We’ve already taken the time to hype the Moto Z Droid models that recently hit the market. They’re smart little devices, and though there are some mixed feelings about their ambitious modular design. There’s been high praise for the device from outlets like CNET. We won’t beat you over the head with details about the phone itself – you can read plenty about the device itself in the bevy of reviews that have flooded the Internet. Today, we want to touch on how the Moto Z release tackled logistics and analyze some of the strategies used to handle marketing, order fulfillment, etc. that brought this product to market with a successful launch.
Promotion & Marketing
Unlike many other smartphones on the market, the Moto Z has a unique selling point that set it apart from the pack: its modular design. Having parts that could be swapped out in a simple fashion is something that they hyped incessantly, and with good reason. The entire product line would likely be made or broken by how this feature was received, and thus far it seems that most believe that despite a few drawbacks, it was done well.
Another interesting move was pairing up with Verizon as their exclusive carrier. The cell provider is well known and ranks among the upper echelon, and by teaming up, they gain considerable support from the phone service giants. Exclusives can sometimes frustrate segments of a consumer base, but also serve to motivate loyal clientele to investigate more carefully the exclusive product, which is what they were trying to achieve.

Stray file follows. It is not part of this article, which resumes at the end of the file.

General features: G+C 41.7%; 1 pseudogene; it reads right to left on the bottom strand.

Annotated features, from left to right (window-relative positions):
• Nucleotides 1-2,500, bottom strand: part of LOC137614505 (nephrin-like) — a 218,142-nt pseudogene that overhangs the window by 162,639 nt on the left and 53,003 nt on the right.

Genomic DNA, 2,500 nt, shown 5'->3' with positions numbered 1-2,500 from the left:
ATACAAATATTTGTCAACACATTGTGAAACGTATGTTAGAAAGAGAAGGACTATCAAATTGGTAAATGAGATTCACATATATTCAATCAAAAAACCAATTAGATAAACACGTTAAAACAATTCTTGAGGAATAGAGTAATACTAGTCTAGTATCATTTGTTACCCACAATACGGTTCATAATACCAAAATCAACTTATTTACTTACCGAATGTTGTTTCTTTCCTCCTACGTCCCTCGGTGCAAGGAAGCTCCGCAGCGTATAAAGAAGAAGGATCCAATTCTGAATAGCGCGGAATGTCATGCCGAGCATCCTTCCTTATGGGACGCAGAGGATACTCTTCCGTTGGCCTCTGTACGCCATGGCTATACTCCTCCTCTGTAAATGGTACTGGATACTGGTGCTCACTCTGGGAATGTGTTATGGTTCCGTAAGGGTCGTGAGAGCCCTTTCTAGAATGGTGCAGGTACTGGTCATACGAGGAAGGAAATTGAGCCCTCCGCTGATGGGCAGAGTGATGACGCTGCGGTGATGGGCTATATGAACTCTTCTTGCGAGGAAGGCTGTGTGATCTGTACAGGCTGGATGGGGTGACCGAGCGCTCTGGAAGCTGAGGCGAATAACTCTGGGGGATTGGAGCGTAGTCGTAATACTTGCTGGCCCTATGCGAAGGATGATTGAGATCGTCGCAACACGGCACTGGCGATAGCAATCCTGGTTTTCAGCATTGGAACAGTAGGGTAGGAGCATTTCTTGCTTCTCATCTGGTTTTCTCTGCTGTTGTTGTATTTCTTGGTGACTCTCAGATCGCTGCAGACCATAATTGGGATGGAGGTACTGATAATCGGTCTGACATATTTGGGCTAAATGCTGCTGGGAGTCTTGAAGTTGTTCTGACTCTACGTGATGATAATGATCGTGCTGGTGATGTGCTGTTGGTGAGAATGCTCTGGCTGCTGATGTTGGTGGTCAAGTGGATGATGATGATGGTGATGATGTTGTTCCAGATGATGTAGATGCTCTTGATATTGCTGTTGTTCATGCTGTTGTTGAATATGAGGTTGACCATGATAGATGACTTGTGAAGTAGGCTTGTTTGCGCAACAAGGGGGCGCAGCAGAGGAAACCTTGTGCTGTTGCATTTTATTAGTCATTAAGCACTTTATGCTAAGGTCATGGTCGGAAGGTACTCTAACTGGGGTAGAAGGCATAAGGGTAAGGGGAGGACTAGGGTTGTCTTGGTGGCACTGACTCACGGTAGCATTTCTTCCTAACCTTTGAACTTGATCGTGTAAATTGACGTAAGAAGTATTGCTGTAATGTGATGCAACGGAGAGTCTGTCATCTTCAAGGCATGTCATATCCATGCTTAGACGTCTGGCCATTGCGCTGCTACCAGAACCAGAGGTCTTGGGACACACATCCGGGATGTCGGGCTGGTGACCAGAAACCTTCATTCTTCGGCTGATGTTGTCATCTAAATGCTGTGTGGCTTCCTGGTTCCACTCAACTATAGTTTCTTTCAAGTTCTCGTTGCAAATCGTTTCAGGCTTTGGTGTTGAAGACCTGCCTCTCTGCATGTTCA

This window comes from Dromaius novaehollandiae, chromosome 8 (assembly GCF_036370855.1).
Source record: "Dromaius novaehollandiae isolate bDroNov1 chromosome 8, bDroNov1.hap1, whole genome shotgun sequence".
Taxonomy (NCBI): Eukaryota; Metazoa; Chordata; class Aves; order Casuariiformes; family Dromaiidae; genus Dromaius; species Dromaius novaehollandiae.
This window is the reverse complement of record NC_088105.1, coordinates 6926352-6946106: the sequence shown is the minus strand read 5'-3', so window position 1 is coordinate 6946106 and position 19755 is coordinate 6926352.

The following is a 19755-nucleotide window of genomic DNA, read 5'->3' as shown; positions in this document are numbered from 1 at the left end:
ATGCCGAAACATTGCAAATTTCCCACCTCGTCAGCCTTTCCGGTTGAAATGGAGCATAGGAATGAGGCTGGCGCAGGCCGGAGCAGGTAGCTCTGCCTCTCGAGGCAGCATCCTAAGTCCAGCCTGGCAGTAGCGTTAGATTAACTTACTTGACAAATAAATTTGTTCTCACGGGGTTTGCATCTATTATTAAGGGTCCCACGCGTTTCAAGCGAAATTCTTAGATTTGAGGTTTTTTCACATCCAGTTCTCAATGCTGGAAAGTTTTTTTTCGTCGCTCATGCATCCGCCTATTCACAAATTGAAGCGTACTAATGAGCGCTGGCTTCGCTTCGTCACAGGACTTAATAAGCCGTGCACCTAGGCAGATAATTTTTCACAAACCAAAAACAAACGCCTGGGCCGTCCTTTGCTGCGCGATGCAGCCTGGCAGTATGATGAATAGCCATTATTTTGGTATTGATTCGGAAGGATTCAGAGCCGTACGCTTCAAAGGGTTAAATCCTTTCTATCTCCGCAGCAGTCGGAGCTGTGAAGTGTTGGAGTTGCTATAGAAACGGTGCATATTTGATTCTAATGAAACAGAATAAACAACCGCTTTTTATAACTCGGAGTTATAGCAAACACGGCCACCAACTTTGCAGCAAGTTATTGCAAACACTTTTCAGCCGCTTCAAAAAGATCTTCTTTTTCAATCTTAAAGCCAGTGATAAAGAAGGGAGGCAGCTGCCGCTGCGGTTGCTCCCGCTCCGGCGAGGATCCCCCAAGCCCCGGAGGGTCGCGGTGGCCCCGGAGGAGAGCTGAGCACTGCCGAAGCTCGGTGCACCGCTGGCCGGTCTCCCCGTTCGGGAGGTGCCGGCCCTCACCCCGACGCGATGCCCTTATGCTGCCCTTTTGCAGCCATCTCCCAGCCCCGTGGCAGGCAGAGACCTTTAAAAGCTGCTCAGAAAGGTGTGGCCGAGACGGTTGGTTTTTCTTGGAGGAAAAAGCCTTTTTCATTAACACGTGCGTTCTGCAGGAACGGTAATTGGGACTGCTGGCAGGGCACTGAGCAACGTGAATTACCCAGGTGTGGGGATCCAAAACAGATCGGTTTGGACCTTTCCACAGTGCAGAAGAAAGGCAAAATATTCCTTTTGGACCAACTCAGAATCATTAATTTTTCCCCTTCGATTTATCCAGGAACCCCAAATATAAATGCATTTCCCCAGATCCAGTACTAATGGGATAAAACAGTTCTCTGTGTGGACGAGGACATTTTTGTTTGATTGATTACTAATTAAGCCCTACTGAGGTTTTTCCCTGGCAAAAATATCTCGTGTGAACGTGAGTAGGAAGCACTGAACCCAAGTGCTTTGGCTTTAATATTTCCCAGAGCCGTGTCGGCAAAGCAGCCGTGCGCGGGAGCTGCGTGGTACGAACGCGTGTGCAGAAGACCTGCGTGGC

They were able to get tinkerers on board with developer kits, allowing users to create custom mods and then make them available to the larger Moto market. Motorola was also able to play up the fact that these units would come preinstalled with Android 6.0.1 Marshmallow right out the box. This feature circumvents users having to do lengthy updates to get up to speed with the latest features. Well played.
This factor could have driven away potential customers if done poorly. They would have to pay for the base phone, then pay for modular add-ons as well for unique functionality? The full retail value could be justified as reasonably priced, but it was noticeably higher than other models. The basic Verizon plans for this phone were somewhat affordable were certainly able to attract a fair amount of interest in this unique product, but on its own, not enough to sell every consumer on the price. What move did they make to compensate?
Instead of emphasizing the initial costs of the phone, they highlighted how having a modular phone would extend its functionality and lifespan, meaning that users would be able to hold onto their Moto Z units far longer than traditional smartphones. Couple that with the ease of use, fast performance, and stellar battery life and they had three excellent features that easily justify the initial costs and price of the upgrade mods.
And what about the ecommerce fulfillment side of the equation. A product like this is no good if you aren’t able to get orders and have a plan in place to make the deliveries of those orders. Motorola played this one right by teaming up with Verizon. They gained access to a loyal segment of users who were chomping at the bit to pre-order the device. The hype they generated through their “phone of the future” marketing was enough to get plenty of pre-orders, and by shipping direct to customers and having the option for consumers to pick up in-store gave them extra convenience and ensured that most everyone was able to get their device on time. Missing orders is a surefire way to kill a product launch and generate loads of negative press.
It was a good launch that incorporated some smart ideas: have a good product, hype the product to generate interest, justify the price point, and deliver on time for maximum consumer satisfaction. These are good takeaways that businesses of all sizes can learn from. If you want to make the most of your own product launch and ensure stellar ecommerce order fulfillment, teaming up with a savvy logistics company might be a good option for you and your business.